RG2027 production halted
Perhaps it was my circular logic, but lots of you missed my point.
Never did I use the term "bad guitar"; I wrote "crappy wiring" - that's an opinion you're welcome to refute. *My purpose here was to highlight a possibility for the 2027's failure.
What is incontrovertible is an "undesirable" guitar that did not fit into the market place. *The customer is right; Ibanez is wrong. *
Their promotion scheme, at least in the point-headstock realm, puts one strike against any high-end guitar without a swirly color scheme or a name; gadgets obviously don't make the beast. *I'd like to point out how little exposure the guitar received; like a Betamax versus VHS thing. *Nice spot at NAMM and a magazine spread.... *PS, Harmony-Central reviews don't count because there is zero discrimination.
Sure, the 2027 may play like a dream, but that's a non-issue unless buyers know. *I'd guess, Vai, Satch, Gilbert, etc. were approached with the double-edge idea and passed. *What would have happened to the Strat had Jimi decided he liked Teles; the Les Paul if Jimmy or Slash decided they preferred ES-175's (yeah, right)? *Point being, the "average Ibanez buyer" hero-worships to some degree: they want assurances that they're buying a sweet ride before dropping the bucks; no such scenario with the 2027. *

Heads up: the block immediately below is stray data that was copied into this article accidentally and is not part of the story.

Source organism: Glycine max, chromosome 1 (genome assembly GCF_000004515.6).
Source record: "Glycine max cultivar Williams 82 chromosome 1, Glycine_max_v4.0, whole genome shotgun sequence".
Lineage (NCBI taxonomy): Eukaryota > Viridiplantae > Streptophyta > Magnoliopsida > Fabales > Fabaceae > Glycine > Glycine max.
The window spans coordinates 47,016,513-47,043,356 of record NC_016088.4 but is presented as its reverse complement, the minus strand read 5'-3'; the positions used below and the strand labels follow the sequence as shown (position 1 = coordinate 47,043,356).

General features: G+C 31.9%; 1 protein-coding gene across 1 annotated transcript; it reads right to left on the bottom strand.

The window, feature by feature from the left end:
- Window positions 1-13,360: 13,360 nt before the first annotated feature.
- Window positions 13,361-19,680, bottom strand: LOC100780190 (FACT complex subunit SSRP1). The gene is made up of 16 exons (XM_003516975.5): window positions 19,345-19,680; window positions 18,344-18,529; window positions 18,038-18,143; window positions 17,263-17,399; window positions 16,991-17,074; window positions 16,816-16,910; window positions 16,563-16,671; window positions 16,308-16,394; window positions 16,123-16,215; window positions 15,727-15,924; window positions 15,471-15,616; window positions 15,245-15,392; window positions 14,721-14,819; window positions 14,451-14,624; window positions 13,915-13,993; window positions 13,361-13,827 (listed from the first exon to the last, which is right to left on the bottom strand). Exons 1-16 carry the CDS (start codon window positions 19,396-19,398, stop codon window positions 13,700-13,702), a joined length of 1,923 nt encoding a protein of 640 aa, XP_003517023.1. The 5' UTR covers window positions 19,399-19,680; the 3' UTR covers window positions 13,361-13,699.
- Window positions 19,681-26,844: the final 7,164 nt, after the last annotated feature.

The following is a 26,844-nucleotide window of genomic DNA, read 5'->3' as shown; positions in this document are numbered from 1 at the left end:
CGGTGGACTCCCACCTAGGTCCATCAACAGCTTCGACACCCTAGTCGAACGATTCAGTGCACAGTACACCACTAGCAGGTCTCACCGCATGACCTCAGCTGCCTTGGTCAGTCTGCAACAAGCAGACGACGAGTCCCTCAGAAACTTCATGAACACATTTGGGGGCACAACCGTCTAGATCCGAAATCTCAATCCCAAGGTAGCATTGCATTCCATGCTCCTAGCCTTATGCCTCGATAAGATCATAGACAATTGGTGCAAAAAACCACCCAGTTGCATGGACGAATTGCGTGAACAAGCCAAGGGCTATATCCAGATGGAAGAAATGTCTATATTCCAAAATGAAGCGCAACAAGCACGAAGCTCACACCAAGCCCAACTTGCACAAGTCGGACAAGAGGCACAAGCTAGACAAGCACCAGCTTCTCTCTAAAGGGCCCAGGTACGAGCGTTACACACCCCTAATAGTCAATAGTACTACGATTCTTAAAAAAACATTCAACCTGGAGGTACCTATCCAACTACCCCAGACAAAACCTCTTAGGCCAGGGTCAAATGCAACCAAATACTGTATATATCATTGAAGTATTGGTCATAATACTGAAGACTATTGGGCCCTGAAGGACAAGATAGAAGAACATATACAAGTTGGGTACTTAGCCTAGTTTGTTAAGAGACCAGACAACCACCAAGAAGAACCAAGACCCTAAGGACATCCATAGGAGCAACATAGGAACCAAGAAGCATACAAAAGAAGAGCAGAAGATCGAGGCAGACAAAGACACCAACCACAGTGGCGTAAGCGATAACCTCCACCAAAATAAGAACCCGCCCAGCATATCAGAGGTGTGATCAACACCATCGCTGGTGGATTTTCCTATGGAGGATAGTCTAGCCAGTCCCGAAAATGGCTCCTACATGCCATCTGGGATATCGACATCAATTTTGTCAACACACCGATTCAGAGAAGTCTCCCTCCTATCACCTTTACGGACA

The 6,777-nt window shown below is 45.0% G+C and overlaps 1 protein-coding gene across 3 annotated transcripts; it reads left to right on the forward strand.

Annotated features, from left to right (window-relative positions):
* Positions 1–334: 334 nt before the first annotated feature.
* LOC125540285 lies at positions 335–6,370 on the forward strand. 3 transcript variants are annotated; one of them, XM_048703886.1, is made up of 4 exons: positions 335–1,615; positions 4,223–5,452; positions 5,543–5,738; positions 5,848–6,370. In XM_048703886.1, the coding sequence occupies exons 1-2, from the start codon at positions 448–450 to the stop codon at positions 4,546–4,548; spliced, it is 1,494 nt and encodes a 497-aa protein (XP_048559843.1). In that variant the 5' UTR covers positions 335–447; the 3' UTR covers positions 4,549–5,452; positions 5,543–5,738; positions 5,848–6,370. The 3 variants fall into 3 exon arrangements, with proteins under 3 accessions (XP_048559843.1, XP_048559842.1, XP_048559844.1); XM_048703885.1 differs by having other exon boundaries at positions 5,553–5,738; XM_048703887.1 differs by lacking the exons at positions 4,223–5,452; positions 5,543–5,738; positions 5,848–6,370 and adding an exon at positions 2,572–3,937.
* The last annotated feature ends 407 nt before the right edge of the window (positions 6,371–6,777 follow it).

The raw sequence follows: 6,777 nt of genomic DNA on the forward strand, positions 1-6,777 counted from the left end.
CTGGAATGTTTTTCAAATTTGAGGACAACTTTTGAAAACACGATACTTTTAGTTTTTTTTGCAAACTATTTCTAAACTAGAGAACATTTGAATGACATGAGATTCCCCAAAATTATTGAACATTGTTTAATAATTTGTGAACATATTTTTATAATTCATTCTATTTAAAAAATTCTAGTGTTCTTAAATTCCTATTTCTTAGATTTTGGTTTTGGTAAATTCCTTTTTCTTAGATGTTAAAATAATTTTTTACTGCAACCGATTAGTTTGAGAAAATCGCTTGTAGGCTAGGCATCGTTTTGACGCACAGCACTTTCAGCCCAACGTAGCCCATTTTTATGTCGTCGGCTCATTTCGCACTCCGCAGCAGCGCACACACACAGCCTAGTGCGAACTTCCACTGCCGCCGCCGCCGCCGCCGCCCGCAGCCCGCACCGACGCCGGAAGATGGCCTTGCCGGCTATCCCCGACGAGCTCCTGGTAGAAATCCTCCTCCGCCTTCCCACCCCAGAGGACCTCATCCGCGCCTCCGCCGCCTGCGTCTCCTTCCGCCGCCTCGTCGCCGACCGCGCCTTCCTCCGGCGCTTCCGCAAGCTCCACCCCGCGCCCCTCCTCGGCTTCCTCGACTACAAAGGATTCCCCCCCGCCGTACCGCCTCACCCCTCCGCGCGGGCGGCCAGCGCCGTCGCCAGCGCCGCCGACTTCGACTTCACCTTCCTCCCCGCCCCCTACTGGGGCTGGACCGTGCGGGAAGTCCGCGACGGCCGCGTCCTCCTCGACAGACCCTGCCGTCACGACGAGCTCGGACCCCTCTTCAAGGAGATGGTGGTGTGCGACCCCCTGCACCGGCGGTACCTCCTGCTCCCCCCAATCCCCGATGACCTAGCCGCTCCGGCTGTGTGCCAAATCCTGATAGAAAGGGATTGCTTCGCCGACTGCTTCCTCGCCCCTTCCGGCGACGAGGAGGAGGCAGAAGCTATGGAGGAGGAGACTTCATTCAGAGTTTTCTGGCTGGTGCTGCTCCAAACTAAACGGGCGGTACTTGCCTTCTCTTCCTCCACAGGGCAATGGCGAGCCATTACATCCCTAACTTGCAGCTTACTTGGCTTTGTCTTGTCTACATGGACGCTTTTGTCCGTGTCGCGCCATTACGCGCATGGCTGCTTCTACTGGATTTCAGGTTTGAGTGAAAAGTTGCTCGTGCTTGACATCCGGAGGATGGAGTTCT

As we have seen, consumers with taste could not float it. *If the 2027 truly is great, Ibanez needed to portray it as such, to convince buyers to plop down an extra $400.
Creating damn good product doesn't stop when something falls off a conveyor belt into a box. *I do have a problem with innovation taking a back seat to signature models in certain cases. *Remember the Edge, back in the day, when it came out on the JEM and RG lines? *Revolutionary trem with a spokesman. *Now it is a significant guitar; I'd mark that introduction as a beautiful marriage between innovation and signature status. *However, had the guitar remained a small-time, "foreign car-like" guitar with limited access to parts and service, imagine how inconvenient such a product would be; allow me to entrance my freakin' nut woes. *What happens when you break the neck on a Klein? *You wait a year for a replacement. *Special case: Klein never intends to become a mass-producer, but maintains a small, devoted following by producing a phenomenal instrument, albeit at an exorbitant price, played by Bill Frisell, David Torn and other fairly famous jazzists.
Regardless of whether or not a product is good, it dies without props: burden is on the producer, not the consumer.
(Edited by Devine at 2:07 am on Feb. 1, 2001)